The Fedora project team recently released your analysis of the NPSL license to which the network security scanner was recently changed Nmap and concluded that it does not meet the requirements code license for use with the distribution.
Therefore, new versions of Nmap and other packages with NPSL licensed components cannot be included in the official Fedora, EPEL, and COPR repositories.
The reason is the presence in version 0.92 of the license of an article that discriminates against certain categories of users, that is, this license does not meet the open source criteria defined by the OSI (Open Source Initiative).
After review, Fedora has determined that the public source for Nmap
License (NPSL) Version 0.92 is not acceptable for use on Fedora. We
we have updated our "Bad License" list to include NPSL. No software
under that license can be included in Fedora (including EPEL and
The license includes restrictions on "proprietary software companies",
which is an effort restriction field contrary to Open Source.
If future versions of the NPSL are released,
be reevaluated for use in Fedora.
En particular, the NPSL defines restrictions on the use of the code by companies that release proprietary software. In the event that an updated version of the NMAP license is released, Fedora representatives promised to retest and remove the license from the ban list for use in Fedora if the noted deficiencies are corrected in the new version.
All this derives, because Nmap was originally shipped with a modified GPLv2 license, but to as of version 7.90 release which was released in October, Nmap switched to a new NPSL license (Nmap Public Font License).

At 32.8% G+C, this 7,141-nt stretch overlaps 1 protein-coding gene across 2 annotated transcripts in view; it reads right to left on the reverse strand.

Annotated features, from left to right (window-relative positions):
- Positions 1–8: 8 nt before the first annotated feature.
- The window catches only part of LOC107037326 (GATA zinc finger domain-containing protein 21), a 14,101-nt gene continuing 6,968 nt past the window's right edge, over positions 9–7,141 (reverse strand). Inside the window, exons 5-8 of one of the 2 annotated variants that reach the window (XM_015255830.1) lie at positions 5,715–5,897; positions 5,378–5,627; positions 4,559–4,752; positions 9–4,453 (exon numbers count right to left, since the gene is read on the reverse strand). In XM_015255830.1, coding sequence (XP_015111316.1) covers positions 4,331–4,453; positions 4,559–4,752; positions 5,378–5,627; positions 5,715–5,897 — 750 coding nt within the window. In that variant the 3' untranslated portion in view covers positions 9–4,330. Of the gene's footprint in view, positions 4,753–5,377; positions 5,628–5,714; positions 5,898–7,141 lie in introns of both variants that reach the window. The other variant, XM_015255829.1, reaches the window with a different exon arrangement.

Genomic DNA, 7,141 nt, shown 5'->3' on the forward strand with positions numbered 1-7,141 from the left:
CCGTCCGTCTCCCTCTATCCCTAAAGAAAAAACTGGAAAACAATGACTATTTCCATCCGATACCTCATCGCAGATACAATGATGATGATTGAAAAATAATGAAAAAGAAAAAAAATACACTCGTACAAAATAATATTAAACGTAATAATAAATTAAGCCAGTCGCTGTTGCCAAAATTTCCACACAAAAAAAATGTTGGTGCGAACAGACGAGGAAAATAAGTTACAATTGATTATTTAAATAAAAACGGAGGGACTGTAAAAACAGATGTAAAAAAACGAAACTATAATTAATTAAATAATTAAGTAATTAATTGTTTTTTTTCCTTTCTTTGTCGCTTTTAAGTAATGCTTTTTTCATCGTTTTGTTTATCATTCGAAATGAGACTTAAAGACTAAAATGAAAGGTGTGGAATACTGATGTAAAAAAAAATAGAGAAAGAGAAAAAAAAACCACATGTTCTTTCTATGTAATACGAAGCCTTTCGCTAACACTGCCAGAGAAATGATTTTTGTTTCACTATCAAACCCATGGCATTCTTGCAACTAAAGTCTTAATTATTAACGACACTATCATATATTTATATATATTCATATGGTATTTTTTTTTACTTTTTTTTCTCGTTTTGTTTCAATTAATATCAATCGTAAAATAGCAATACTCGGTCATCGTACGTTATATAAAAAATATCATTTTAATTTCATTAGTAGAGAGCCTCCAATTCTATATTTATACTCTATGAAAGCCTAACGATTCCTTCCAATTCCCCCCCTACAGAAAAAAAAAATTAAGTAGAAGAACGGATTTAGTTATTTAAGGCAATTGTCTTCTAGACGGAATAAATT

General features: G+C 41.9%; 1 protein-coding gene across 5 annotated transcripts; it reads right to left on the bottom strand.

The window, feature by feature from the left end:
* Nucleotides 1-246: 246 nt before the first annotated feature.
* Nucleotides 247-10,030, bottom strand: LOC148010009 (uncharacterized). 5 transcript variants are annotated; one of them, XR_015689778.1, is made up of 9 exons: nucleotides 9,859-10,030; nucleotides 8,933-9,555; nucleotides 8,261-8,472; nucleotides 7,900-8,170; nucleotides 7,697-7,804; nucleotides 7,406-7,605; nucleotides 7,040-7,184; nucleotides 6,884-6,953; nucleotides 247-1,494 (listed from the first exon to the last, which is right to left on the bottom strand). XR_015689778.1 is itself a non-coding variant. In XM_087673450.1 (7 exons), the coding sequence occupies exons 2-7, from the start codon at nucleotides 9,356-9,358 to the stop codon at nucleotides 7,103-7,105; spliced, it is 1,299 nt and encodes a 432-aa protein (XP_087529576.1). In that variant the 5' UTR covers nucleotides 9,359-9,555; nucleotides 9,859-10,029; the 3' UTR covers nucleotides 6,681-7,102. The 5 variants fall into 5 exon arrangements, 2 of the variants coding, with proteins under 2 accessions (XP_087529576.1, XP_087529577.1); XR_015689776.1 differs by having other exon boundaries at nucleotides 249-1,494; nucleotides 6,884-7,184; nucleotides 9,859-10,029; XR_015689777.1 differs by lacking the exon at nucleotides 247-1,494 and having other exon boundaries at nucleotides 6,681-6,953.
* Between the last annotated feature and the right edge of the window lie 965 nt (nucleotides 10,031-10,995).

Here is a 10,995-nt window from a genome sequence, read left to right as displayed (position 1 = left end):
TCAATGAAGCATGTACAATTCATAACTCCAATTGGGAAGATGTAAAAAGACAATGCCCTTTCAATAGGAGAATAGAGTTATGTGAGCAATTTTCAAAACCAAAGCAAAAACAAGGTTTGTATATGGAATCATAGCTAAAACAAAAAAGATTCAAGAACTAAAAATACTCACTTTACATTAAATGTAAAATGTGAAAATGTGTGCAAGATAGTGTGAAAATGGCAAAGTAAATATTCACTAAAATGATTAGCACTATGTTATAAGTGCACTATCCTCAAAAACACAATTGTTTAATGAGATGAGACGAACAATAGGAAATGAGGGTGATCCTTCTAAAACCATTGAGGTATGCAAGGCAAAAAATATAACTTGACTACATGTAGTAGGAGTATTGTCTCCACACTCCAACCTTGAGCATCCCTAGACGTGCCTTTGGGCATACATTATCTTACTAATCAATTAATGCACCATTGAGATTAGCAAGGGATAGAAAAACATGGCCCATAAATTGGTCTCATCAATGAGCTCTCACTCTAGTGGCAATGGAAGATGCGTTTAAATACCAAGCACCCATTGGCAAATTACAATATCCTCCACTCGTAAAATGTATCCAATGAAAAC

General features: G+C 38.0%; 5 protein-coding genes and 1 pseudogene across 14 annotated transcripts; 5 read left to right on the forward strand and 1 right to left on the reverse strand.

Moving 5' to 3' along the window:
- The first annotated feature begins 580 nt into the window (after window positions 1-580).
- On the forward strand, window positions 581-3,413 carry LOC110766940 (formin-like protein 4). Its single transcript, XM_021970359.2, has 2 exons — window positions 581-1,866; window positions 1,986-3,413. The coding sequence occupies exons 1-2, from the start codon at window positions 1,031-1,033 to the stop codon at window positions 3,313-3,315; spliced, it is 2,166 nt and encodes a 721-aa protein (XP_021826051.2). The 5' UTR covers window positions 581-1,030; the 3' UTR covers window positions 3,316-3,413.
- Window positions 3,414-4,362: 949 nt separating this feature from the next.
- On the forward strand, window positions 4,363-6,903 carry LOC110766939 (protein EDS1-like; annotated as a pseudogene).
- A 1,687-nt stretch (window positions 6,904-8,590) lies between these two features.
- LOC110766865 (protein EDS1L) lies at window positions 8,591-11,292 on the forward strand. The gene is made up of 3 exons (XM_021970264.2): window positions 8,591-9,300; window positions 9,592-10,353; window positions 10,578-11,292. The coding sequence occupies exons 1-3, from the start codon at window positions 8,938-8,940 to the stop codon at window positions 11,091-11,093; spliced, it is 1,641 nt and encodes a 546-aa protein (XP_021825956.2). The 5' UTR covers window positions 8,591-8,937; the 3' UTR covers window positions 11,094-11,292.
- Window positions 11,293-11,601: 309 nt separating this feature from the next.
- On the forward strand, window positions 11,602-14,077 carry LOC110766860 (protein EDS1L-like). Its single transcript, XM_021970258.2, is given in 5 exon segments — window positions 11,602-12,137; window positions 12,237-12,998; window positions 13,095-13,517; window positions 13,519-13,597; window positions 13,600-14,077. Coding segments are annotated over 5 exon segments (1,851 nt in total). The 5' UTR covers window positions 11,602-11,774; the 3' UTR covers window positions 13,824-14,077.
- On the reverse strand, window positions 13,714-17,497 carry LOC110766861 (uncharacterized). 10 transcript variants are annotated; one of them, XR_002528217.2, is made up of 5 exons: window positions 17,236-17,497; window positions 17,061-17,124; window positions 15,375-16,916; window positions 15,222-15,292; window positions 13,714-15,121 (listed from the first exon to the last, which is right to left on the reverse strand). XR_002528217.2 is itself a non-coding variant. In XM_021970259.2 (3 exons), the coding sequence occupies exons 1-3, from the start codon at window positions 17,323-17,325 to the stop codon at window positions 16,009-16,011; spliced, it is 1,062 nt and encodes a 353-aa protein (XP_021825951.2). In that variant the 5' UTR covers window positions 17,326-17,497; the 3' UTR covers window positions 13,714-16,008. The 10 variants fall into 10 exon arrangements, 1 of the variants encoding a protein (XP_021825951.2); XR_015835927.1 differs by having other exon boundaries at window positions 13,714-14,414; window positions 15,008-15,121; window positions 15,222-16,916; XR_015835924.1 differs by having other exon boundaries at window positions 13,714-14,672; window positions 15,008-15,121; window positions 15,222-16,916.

And even though NPSL is also based on GPLv2, it is better structured, it is clearer and includes exceptions and additional conditions, it is not accepted in the Fedora project.
Differences with licenses traditional doubles boil down to the fact that the GPL + commercial license does not prohibit free use of the GPL code in patented products, it requires compliance with the GPL license, that is, opening the code of modified and related components and this is something that is not marked in NPSL.
Although on the other hand the license offers the possibility of using Nmap code in products with licenses incompatible with GPL after obtaining the permission of the author. NPSL also specifies the need for separate licenses when shipping or using Nmap as part of a proprietary product.
It should also be noted that other distributions are already analyzing the case after Fedora's decision to not include NMAP in its repositories was made public. Meanwhile on Arch Linux have already started talking about it:
It appears that nmap is being distributed under a new license as of version 7.90. The Arch package is marked as GPL2, which was never correct because it used a modified version before. The folks at Fedora have determined the license is not free / not OSD compliant due to ambiguous text (not entirely sure how much this affects Arch). The nmap website states that it has not been certified because it requires an attorney.
The package should at least be updated to reflect this new license.
NPSL is not currently in any of the free license pools. Doing a quick research, it appears to be a similar license to the GPL-2 +. I have not done a review of the differences, but I have never heard that nmap is not free or controversial (and the general rule: "Debian distributes it so they seem to be fine with it and think it is a good license").
Finally If you want to know more about it about the noteyou can check the details on the Fedora project mailing lists.